graphic of new hire welcome kit

15 Must-Have Items for Your New Hire Welcome Kit

Congratulations on hiring a new employee! You want them to feel like part of the team from Day 1. If your employee feels welcomed from the beginning, they’ll be more likely to stick around. To help them feel like the belong, give them a new hire welcome kit when they start (or before their first day!).

1. Handwritten Note

A handwritten note (it doesn’t have to be long) from you, the person’s boss, or another team member is one of the best ways to show your new hire that they are already part of the team. Sure, it might be tempting to print off a note, but a handwritten note shows that you put thought into it and wrote it specifically for your new hire.

2. Employee Handbook

Every employee needs a copy of the employee handbook anyway, so go ahead and print out a copy for them. Or, at least print the pages they’ll have to sign after they’ve read the handbook, that way they have everything they need.

3. List of Company Holidays

There’s a good chance this list is the employee handbook too, but sometimes the dates change (maybe you give either December 24 or 26, depending on the day of the week). You’ll want to make sure your new hire has the correct dates for the year so they can mark them in their calendar (and hang the list in their cubicle or office).

4. Company Directory

It can be awkward to ask a coworker for their contact information or to try to remember everyone’s email address. To prevent that awkwardness, give your new hire a company directory. You can specifically mark members of their department, their mentor, and their boss so your new team member can find who they need quickly.

It’s also a good idea to include pictures and bios in the directory, so new hires can start to put faces to names. (No more conversations like, “Do you know where Suzie’s desk is?” “Uh, yea, I am Suzie.”)

5. Organizational Chart

An organizational chart gives your new hire a clear picture of where they fit in the company and who they should go to with questions, especially if they have questions for a department outside their own.

6. Map of the Office

The map of your office doesn’t have to be too detailed, but it’s a great idea to include parking information and to mark the new employee’s desk or office. That way, they won’t get lost going to the bathroom.

7. Financial & Tax Forms

There are some things that every new hire has to fill out anyway – W-4, direct deposit information, I-9. Instead of having them print out copies on their own, provide copies ahead of time.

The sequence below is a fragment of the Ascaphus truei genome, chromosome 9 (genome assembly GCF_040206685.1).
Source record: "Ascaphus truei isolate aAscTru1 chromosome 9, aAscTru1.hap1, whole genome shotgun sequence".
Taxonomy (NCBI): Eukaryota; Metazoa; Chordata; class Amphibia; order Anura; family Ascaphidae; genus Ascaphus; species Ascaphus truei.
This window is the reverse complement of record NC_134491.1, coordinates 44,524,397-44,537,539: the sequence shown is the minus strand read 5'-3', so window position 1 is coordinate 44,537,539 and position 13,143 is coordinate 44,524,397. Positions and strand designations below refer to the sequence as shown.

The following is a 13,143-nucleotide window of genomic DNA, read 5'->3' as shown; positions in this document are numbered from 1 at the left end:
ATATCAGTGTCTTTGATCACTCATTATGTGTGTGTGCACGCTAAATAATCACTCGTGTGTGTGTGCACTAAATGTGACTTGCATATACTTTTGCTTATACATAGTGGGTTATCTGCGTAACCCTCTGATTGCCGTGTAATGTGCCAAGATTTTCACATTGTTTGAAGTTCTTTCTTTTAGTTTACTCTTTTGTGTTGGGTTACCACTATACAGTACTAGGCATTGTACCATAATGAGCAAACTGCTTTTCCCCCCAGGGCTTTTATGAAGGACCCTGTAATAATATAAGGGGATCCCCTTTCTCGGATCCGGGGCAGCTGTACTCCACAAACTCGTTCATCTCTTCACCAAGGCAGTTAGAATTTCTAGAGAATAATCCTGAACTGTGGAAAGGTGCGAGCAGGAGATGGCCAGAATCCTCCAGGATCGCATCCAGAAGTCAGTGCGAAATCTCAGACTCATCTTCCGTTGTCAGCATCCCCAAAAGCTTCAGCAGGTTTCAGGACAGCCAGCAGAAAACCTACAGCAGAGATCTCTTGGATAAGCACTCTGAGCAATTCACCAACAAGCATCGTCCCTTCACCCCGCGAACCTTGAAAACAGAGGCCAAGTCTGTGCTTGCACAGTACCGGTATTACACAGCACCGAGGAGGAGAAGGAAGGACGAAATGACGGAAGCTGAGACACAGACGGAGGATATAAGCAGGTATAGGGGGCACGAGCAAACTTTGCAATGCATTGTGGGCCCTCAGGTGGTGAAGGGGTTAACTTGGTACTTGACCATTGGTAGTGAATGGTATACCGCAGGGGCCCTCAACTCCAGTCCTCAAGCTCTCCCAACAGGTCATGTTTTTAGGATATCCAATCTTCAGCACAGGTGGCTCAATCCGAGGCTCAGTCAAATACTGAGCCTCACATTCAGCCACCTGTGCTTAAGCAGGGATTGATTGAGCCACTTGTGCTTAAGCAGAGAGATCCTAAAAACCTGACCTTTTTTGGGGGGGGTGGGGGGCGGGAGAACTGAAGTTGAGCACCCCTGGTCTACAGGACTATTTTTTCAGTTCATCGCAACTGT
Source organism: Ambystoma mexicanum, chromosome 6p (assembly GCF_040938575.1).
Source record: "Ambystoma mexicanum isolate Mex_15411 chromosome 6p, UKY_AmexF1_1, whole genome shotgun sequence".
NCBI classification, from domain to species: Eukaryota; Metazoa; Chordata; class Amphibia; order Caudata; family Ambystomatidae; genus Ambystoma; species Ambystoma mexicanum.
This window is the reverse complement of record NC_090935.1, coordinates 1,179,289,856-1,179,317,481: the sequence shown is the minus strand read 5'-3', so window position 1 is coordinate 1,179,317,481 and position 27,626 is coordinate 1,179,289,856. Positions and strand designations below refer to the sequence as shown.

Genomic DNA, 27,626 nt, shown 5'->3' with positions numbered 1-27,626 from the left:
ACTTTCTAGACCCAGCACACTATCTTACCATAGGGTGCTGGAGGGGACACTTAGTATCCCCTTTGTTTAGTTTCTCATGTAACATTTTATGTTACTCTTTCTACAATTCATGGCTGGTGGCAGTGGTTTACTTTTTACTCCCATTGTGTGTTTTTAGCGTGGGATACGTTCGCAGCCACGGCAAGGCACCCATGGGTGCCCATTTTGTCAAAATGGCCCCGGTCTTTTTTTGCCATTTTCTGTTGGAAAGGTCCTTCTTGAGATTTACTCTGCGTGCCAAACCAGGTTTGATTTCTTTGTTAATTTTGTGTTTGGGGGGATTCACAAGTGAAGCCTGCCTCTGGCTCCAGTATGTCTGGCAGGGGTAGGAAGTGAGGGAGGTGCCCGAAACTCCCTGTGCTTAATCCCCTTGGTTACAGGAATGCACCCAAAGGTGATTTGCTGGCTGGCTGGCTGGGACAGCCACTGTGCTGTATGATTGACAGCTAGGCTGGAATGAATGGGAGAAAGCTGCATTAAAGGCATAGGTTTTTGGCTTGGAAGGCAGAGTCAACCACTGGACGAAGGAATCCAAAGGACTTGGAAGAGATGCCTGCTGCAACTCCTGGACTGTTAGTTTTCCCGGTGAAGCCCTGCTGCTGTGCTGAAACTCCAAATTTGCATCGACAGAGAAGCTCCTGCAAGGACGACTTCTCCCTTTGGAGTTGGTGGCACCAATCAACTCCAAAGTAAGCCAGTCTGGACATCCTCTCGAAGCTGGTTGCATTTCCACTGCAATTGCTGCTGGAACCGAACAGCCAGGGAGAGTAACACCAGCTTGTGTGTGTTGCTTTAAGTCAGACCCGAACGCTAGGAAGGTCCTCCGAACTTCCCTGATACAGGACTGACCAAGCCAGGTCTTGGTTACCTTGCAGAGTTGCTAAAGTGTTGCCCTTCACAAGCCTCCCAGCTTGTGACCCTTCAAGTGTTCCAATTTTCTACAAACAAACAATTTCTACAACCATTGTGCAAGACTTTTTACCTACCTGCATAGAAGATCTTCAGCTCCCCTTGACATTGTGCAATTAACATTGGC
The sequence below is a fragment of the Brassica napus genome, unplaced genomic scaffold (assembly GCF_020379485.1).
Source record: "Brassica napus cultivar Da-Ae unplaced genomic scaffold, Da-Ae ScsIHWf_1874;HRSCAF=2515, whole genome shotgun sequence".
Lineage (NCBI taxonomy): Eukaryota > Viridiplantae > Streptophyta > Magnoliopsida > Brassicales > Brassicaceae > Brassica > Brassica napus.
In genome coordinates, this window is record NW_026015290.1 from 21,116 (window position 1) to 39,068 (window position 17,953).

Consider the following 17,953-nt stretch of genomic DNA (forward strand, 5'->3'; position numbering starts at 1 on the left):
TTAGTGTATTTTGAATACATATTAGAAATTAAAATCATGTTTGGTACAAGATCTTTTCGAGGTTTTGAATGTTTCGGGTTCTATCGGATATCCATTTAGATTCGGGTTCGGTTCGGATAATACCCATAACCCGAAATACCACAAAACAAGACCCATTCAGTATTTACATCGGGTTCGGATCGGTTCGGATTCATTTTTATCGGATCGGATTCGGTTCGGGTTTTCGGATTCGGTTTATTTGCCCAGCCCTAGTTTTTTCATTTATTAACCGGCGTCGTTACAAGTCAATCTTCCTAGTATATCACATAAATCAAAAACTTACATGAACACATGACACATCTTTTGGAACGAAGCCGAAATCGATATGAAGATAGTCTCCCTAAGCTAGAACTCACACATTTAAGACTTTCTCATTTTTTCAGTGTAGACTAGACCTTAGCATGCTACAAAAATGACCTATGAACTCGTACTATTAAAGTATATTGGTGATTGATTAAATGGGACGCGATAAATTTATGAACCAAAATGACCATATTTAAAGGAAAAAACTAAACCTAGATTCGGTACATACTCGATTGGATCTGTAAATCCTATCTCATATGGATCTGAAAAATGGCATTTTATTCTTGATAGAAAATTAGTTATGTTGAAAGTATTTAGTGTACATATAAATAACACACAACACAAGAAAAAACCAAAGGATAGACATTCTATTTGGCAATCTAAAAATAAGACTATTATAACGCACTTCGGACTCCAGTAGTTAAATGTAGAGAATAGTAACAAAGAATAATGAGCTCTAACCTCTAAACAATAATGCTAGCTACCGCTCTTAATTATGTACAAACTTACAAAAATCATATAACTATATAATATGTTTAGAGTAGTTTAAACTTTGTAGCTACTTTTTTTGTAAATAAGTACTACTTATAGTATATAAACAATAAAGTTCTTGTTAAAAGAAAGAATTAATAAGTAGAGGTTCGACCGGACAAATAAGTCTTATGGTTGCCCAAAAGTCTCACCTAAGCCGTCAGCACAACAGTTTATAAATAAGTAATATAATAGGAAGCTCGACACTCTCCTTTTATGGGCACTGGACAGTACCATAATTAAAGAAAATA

8. Compensation & Benefits Information

You probably went over compensation and benefits when you offered the job, but you can’t expect your new hire to remember everything. Remind them what their salary or hourly rate is, how often they’ll get paid, and the date of their first payday. Give them information about retirement plans, health insurance options, etc. And, let them know how much vacation time they have and when they can start using it.

9. Employee Information Form

An employee information form can be as simple or complicated as you want; it all depends on what information you want to know. The form lets you find out their birthday, emergency contact information, or even their favorite restaurant.

10. Orientation Schedule & First Week Schedule

The first day, and even the first week, of a new job can be confusing. You don’t know anyone’s name or your way around the office. Take some of the pressure off by providing each new hire with an orientation schedule and their schedule for the first week.

Don’t know what to include?

Download a 90-day Orientation Plan

Include any projects you want them to get started on (so they get to know your processes) or any meetings you want them to attend.

Also include who they should go to with questions about each part of the schedule. (Maybe you have a regular staff meeting in the conference room every Tuesday at 9AM. Under that meeting, include a note that says something like, “I’ll swing by your desk at 8:50 to take you to the meeting.)

11. Office Supplies

No matter how tech savvy your office is, everyone needs a pen, notepad, and Post-It notes every now and then. Instead of making your new hire find office supplies as they need them (or worse, bring in their own), provide them with supplies you think they’ll need.

12. Company Swag

A great way to show your new hire that you’re excited to have them on your team is to give them some company swag – anything with your company name or logo on it. Maybe a coffee mug, water bottle, t-shirt, or stickers to put on their car or laptop.

13. Fun Welcome Gift

A welcome gift that doesn’t necessarily have anything to do with work is a great way to welcome someone to your team. It doesn’t have to be extravagant.

Maybe everyone in the office fell in love with the same book, so give your new hire that book. Or, you could give them a picture frame for their desk or headphones to listen to their favorite music while they’re working.

14. List of Company’s Social Media Profiles & Hashtags

A list of your company’s social media profiles and hashtags might seem silly, but it encourages your new hire to follow or like you and share how excited they are to be joining your team.

Oh, by the way, have I mentioned that Workful is on social media? You can follow us on LinkedIn, Facebook, and Twitter and use #OwnIt.

15. List of Local Hotspots

Whether your new employee is new to town or lived there their entire life, it’s always a good idea to share a list of restaurants and coffeeshops within walking distance from the office. They won’t have to hope that the coffeeshop they pick is good because you’ve already suggested it.